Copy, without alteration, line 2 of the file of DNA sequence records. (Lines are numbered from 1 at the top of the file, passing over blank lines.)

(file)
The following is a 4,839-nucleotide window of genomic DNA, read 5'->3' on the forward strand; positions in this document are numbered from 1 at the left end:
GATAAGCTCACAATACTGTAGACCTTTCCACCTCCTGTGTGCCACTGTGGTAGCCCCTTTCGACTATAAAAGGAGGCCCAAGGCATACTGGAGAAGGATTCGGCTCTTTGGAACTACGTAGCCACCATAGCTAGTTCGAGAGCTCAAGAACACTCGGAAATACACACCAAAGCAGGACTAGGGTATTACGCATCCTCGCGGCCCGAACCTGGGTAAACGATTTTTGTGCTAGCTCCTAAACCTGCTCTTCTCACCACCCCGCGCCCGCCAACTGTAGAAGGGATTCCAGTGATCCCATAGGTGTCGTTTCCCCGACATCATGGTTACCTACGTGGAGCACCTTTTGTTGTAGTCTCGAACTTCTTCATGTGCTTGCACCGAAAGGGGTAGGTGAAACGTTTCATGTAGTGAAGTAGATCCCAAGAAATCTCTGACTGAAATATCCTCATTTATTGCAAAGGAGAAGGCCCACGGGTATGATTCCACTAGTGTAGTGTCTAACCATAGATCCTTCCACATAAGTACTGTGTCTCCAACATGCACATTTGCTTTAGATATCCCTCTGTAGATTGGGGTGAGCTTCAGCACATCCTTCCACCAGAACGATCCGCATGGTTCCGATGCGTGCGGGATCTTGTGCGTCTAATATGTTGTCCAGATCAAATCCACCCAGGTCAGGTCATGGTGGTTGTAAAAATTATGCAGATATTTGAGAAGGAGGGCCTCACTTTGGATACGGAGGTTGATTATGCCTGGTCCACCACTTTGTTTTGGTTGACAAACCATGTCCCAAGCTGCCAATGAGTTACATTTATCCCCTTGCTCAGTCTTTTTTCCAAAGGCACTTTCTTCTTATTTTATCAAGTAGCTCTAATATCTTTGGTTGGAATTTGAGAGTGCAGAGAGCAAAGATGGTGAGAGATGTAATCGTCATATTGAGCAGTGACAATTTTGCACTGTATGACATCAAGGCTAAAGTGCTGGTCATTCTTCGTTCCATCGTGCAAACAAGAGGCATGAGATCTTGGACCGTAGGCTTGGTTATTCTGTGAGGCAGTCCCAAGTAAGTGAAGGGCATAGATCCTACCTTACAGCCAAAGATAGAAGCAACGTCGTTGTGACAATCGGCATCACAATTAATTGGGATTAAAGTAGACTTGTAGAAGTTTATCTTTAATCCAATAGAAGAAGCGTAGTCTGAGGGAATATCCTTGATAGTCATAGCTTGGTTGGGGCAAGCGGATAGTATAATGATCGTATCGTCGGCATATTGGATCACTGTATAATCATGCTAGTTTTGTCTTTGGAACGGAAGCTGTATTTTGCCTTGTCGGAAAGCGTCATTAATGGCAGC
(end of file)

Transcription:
GATAAGCTCACAATACTGTAGACCTTTCCACCTCCTGTGTGCCACTGTGGTAGCCCCTTTCGACTATAAAAGGAGGCCCAAGGCATACTGGAGAAGGATTCGGCTCTTTGGAACTACGTAGCCACCATAGCTAGTTCGAGAGCTCAAGAACACTCGGAAATACACACCAAAGCAGGACTAGGGTATTACGCATCCTCGCGGCCCGAACCTGGGTAAACGATTTTTGTGCTAGCTCCTAAACCTGCTCTTCTCACCACCCCGCGCCCGCCAACTGTAGAAGGGATTCCAGTGATCCCATAGGTGTCGTTTCCCCGACATCATGGTTACCTACGTGGAGCACCTTTTGTTGTAGTCTCGAACTTCTTCATGTGCTTGCACCGAAAGGGGTAGGTGAAACGTTTCATGTAGTGAAGTAGATCCCAAGAAATCTCTGACTGAAATATCCTCATTTATTGCAAAGGAGAAGGCCCACGGGTATGATTCCACTAGTGTAGTGTCTAACCATAGATCCTTCCACATAAGTACTGTGTCTCCAACATGCACATTTGCTTTAGATATCCCTCTGTAGATTGGGGTGAGCTTCAGCACATCCTTCCACCAGAACGATCCGCATGGTTCCGATGCGTGCGGGATCTTGTGCGTCTAATATGTTGTCCAGATCAAATCCACCCAGGTCAGGTCATGGTGGTTGTAAAAATTATGCAGATATTTGAGAAGGAGGGCCTCACTTTGGATACGGAGGTTGATTATGCCTGGTCCACCACTTTGTTTTGGTTGACAAACCATGTCCCAAGCTGCCAATGAGTTACATTTATCCCCTTGCTCAGTCTTTTTTCCAAAGGCACTTTCTTCTTATTTTATCAAGTAGCTCTAATATCTTTGGTTGGAATTTGAGAGTGCAGAGAGCAAAGATGGTGAGAGATGTAATCGTCATATTGAGCAGTGACAATTTTGCACTGTATGACATCAAGGCTAAAGTGCTGGTCATTCTTCGTTCCATCGTGCAAACAAGAGGCATGAGATCTTGGACCGTAGGCTTGGTTATTCTGTGAGGCAGTCCCAAGTAAGTGAAGGGCATAGATCCTACCTTACAGCCAAAGATAGAAGCAACGTCGTTGTGACAATCGGCATCACAATTAATTGGGATTAAAGTAGACTTGTAGAAGTTTATCTTTAATCCAATAGAAGAAGCGTAGTCTGAGGGAATATCCTTGATAGTCATAGCTTGGTTGGGGCAAGCGGATAGTATAATGATCGTATCGTCGGCATATTGGATCACTGTATAATCATGCTAGTTTTGTCTTTGGAACGGAAGCTGTATTTTGCCTTGTCGGAAAGCGTCATTAATGGCAGC